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more or less comprehensive idiom that adequately handles both the natural world, as it is conceived of existing independently of human thought and culture, as well as the intentional and normative structures that arise within the domain of human concerns, in a manner that does not introduce unbridgeable “gaps” between the two or any other metaphysical dualism. Such an idiom begins from the assumption that reality is mind- independent but intelligible, and that human persons and practices are, in some fashion, continuous with the natural world. Although there is nothing that approaches an orthodox description or even history of what can rightfully be gathered under the heading “naturalism,” any attempt at its characterization must be able to define its central concept: the natural. Answering this demand is, of course, no simple task. Notions such as truth, the mental, the ethical and the like have always been fundamental to human practices, but it remains unclear as to how, exactly, they might be fitted to a discourse that only makes reference to the “natural” world. Typically, attempts to do so have been modeled after the natural sciences, the idea being that scientific investigation discloses a world that is not dependent upon any supernatural elements or principles, and given its successes, appears to be a promising standard for any inquiry. Thus, a naturalist account following these lines grants a certain preeminence to the world as science reveals it; the cultural, the intentional and the normative are appropriate subjects of discussion only insofar as they are able to show themselves as proper objects of this scientific investigation. This line of thought is perhaps best exemplified in the work of W.V.O. Quine, Wilfrid Sellars, Jaegwon Kim and Daniel Dennett. This form of naturalism has its roots in a long-standing traditional view of the relationship between nature and human practices. Consider, as representative of this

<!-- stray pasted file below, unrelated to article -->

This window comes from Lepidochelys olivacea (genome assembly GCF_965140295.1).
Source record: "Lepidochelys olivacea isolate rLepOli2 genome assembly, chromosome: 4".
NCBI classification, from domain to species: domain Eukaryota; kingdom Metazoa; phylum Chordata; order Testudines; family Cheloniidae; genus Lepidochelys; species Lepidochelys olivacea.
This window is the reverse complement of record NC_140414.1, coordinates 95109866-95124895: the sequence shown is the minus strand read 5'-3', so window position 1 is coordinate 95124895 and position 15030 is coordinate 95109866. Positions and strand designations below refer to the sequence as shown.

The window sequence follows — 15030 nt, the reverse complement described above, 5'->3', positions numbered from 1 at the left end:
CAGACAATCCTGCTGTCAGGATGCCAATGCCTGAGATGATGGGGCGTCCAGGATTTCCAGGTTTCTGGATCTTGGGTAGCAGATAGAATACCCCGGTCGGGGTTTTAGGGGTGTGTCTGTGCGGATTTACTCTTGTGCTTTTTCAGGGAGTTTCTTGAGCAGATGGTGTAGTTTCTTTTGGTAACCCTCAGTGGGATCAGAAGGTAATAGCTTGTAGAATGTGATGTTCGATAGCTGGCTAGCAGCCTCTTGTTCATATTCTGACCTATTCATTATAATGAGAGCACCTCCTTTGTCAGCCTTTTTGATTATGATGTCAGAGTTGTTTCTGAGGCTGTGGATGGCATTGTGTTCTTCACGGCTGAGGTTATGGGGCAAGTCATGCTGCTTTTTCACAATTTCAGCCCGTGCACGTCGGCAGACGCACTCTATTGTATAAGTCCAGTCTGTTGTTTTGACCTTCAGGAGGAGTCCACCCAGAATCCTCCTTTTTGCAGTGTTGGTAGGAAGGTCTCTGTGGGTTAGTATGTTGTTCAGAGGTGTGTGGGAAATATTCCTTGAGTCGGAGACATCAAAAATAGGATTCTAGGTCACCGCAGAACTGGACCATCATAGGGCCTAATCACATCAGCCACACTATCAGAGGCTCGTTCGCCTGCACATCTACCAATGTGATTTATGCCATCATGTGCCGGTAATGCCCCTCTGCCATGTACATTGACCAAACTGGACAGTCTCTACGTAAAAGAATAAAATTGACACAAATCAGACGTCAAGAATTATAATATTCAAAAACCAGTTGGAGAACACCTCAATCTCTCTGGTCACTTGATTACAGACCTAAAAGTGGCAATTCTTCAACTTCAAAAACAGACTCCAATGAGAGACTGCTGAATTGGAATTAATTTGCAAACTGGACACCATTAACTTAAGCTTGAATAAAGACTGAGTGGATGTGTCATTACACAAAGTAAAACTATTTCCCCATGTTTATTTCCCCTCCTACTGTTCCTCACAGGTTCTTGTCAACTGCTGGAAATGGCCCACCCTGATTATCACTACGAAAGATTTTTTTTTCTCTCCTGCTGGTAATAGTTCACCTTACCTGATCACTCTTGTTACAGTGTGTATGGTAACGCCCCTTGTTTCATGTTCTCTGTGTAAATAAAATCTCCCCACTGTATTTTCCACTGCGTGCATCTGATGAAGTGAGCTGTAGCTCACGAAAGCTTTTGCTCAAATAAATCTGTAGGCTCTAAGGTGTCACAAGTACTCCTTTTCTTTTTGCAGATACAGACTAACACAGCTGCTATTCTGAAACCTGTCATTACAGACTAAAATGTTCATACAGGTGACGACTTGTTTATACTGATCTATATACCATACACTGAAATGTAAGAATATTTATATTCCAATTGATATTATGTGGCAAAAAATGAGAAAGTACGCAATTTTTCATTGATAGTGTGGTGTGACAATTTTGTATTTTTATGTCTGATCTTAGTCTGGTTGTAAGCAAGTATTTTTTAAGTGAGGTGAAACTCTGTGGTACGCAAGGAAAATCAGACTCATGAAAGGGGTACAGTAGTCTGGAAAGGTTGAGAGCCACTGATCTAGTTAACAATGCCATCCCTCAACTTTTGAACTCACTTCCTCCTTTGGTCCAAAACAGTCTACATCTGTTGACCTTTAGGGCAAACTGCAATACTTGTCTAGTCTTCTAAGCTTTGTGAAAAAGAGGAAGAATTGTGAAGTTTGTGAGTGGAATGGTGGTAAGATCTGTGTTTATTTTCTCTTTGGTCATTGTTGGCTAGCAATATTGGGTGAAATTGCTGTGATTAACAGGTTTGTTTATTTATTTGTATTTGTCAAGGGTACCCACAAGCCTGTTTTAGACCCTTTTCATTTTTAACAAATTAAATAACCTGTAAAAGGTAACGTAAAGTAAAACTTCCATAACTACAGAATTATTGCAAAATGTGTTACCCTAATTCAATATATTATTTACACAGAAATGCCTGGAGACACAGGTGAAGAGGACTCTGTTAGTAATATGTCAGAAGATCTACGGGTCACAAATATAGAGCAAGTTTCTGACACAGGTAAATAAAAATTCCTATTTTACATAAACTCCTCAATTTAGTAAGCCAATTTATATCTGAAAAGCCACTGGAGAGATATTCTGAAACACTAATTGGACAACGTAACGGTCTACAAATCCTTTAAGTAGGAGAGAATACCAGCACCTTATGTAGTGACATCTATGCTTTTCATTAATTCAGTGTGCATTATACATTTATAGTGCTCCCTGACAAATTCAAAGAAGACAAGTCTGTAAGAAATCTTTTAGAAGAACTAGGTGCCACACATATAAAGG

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view, William James' 1912 essay, “On a Certain Blindness in Human Beings,” in which he describes a trip to rural North Carolina: Some years ago, while journeying in the mountains of North Carolina, I passed by a large number of 'coves,' as they call them there, or heads of small valleys between the hills, which had been newly cleared and planted. The impression on my mind was one of unmitigated squalor. The settler had in every case cut down the more manageable trees, and left their charred stumps standing. The larger trees he had girdled and killed, in order that their foliage should not cast a shade. He had then built a log cabin, plastering its chinks with clay, and had set up a tall zigzag rail fence around the scene of his havoc, to keep the pigs and cattle out. Finally, he had irregularly planted the intervals between the stumps and trees with Indian corn, which grew among the chips; and there he dwelt with his wife and babes — an axe, a gun, a few utensils, and some pigs and chickens feeding in the woods, being the sum total of his possessions. 4